Collecting Capullo: A Review Of The Artist's Latest Batman Figures

Earlier this month, DC Collectibles released the third series of DC Comics Designer Series Greg Capullo action figures. Consisting of Zero Year Batman, Batgirl, Commissioner Gordon and Two-Face, each figure in the wave was sculpted by Jonathan Matthews based on Capullo's artwork from his run on "Batman" with writer Scott Snyder.

DC Collectibles offered CBR a hands-on look at three of the figures -- Batman, Batgirl and Gordon -- for review purposes. As a result boxes were opened, toys were played with and pictures were taken!

Speaking of the boxes, DCC made sure the packaging for these figures works as a showcase. As you can see above, the wide-open front packaging clearly shows you what you're getting as a consumer, but the design also works well for personal display purposes. Meanwhile, one side of the box comes with Capullo artwork of the character while the other features the name, both of which work for those who prefer to file their toys away.

However, if you'd rather open your toys and actually play with or display them, the rest of this review is for you. It's time to open these figures up and dig right in! Though a more standard version of the Dark Knight and his Thrasher armor appeared in the previous two waves, the Zero Year model makes his presence felt this time around. From the medium-sized cowl ears down through the permanent scowl, purple gloves, utility belt and the laced-up boots, this design is all Capullo.

The bulkiest figure of the trio, Zero Year Bats also boasts the most points of articulation. DCC actually published a handy guide last summer showing each of these joints. As you can see in the diagram as well as the photos, this Batman can bend at the stomach, swivel at the hips and also has a more complex knee joint than Batgirl or Gordon. The cape's split design also allows for more posing options.

The figure comes with a swap-out right hand, as seen below, that can hold his gun or the enclosed batarang. When not in use, the gun fits snugly in the right hip holster. The gun went in and out of the hand with ease, but the batarang had a looser fit. I also admit to having some trouble swapping out the right hands. If you experience a similar problem, don't force the issue; just apply some light heat to the problem area by pointing a hair dryer at the toy or dipping it in some warm water. That should do the trick!

From Batman I moved over to Batgirl. As you can see, this is the initial New 52 design for the character as opposed to the redesign being worn in current issues of "Batgirl," but Matthews did a great job replicating the suit's paneled look in miniature form. You can see some of that detail on the upper arms and abs, but it is also continued onto the back under the one-piece cape. Some of the panel lines even act to mask the joins in the legs, which is a clever design.

On the articulation side of things, Batgirl could use a few more joints. I had some trouble finding interesting stances for her to take that wouldn't require taping or tacking her feet down. However, you could easily slide a thread through her right hand -- which is meant to hold Batarangs -- and get a pretty rad swinging pose going.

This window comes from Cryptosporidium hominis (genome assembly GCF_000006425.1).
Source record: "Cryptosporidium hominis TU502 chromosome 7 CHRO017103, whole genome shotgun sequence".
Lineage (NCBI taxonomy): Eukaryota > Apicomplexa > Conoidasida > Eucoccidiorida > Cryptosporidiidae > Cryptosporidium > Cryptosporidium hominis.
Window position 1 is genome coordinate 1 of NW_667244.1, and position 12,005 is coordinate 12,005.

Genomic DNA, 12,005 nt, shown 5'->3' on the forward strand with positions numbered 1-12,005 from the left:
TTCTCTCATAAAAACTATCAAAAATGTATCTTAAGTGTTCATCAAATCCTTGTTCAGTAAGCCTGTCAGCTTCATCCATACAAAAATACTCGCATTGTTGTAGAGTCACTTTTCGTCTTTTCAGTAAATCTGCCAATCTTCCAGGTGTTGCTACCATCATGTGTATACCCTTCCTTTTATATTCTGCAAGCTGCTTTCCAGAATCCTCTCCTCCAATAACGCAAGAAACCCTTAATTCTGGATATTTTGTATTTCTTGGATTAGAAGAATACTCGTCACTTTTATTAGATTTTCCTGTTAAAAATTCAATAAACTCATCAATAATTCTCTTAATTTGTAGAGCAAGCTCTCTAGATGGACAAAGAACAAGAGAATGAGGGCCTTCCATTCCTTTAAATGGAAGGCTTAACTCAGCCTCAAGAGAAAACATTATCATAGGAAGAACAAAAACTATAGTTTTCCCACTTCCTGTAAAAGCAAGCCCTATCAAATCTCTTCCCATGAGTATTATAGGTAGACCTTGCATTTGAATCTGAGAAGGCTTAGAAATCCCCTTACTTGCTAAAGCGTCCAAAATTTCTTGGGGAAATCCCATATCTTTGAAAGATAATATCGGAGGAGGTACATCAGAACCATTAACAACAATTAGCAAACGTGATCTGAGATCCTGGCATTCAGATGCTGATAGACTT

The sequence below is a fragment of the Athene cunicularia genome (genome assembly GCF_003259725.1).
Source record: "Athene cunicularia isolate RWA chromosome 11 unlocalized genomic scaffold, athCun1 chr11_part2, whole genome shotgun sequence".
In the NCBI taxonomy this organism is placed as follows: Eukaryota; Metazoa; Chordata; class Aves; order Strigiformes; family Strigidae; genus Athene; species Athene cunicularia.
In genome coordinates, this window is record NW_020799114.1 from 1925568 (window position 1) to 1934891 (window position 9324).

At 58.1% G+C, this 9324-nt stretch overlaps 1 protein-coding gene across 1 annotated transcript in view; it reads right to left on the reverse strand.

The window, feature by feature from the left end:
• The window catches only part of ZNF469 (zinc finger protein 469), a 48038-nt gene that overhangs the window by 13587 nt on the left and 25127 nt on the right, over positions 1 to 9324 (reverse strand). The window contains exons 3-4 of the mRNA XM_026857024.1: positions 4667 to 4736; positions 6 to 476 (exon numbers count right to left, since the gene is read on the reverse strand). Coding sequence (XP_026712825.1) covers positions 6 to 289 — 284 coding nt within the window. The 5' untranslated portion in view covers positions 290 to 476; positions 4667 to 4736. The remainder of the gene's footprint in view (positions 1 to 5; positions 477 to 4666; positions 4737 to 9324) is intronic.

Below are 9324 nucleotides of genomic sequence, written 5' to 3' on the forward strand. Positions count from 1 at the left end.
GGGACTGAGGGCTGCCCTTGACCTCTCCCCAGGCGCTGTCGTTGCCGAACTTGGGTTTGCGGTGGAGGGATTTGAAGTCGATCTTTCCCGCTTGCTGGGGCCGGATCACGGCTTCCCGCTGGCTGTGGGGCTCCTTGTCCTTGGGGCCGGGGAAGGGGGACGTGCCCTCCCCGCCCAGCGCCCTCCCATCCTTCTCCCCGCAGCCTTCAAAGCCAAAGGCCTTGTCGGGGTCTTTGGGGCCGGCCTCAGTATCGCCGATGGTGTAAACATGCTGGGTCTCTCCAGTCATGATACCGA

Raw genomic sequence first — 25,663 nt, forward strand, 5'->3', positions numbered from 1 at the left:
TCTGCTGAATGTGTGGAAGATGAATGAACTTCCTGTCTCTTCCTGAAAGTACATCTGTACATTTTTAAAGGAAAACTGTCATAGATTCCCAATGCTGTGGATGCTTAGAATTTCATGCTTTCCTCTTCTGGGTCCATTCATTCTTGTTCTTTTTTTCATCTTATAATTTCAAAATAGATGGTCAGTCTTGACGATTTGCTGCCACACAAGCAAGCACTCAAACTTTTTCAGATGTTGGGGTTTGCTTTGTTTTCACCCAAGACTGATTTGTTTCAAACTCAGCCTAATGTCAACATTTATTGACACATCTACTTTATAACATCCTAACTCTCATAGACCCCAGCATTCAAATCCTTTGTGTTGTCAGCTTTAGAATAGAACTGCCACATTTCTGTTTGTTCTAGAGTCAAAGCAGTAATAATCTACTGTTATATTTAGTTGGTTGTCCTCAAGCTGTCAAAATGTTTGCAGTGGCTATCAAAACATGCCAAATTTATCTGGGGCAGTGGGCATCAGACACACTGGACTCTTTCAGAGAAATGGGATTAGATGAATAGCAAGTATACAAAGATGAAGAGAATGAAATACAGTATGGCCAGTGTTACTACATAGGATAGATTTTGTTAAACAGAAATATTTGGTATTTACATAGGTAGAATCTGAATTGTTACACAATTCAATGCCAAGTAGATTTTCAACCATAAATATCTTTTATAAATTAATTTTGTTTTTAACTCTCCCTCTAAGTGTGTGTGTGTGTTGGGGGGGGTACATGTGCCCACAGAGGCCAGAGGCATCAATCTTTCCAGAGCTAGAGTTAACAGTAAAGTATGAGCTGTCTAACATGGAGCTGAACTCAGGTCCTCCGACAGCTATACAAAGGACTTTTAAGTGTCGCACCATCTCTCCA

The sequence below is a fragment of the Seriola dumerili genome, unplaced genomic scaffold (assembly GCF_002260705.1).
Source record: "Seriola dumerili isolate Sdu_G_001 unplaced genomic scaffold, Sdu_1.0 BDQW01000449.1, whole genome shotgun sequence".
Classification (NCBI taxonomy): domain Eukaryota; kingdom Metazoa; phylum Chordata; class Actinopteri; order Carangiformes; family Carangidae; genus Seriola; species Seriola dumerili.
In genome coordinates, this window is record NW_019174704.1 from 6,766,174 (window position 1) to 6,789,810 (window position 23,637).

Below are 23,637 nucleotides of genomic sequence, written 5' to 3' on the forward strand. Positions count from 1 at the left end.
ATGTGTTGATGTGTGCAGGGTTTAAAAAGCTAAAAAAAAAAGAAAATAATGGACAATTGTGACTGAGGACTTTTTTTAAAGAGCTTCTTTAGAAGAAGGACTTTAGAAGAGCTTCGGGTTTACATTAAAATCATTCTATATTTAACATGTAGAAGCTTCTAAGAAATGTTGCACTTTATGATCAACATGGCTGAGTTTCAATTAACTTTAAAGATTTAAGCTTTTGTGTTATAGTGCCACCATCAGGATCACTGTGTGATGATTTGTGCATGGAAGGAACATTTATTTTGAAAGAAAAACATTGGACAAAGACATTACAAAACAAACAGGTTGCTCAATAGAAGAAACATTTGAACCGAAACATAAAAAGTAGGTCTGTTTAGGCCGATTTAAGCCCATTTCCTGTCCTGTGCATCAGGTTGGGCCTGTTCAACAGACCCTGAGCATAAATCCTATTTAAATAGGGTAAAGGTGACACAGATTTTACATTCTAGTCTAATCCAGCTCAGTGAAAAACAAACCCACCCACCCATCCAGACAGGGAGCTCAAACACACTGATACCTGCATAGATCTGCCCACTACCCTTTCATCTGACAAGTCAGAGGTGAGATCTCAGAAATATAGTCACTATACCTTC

Speaking of the 'rangs, Barbara Gordon's alter ego comes with three of them. Like her male counterpart, I found getting them to stay in place in her hand somewhat challenging -- but using all three batarangs at once helps. This is all made easier by the sculpting of the right hand, which seems to be specifically made for the purpose of holding these weapons. While I appreciate that bit of sculpting on the right side, I do wish the left arm was designed differently. It flares out to the side thanks to a bent wrist in a non-threatening manor, a major difference from Zero Year Batman's balled-up fists. This is Batgirl we're talking about, she should be ready to throw down right alongside Batman!

Finally, Commissioner James Gordon enters the action figure fray. Right off the bat, I loved how the figure's head is cocked ever so slightly to the right in the same inquisitive way that Capullo draws him in "Batman." In the pictures above, you can see details like the non-removable glasses and trench coat down to the scuffed cop shoes. The coat is actually attached to the stomach area of the figure near the tie so it does not open any further than you see in the photos. Even so, the design doesn't inhibit the figure's articulation.

Unlike his superhero wave-mates, the sculpting and design of Gordon isn't meant to show off a super-suit or even the character's physicality, which is hidden behind the coat, tie and trousers. However, thanks to the included handgun and radio, Gordon can still get into his fair share of scrapes. I had zero trouble fitting the gun in his right hand or the radio in his left. In fact, of the three, I had the easiest time with Gordon's accessories.

Though the figures had a few flaws here and there -- and what figures don't -- all three do exactly what DC Collectibles intended: present a spot-on, 3D representation of Capullo's 2D art for fans to display, whether in the box or posed on a shelf.

To keep up to date on all things action figure-related, check out TOYING AROUND every Saturday on CBR.

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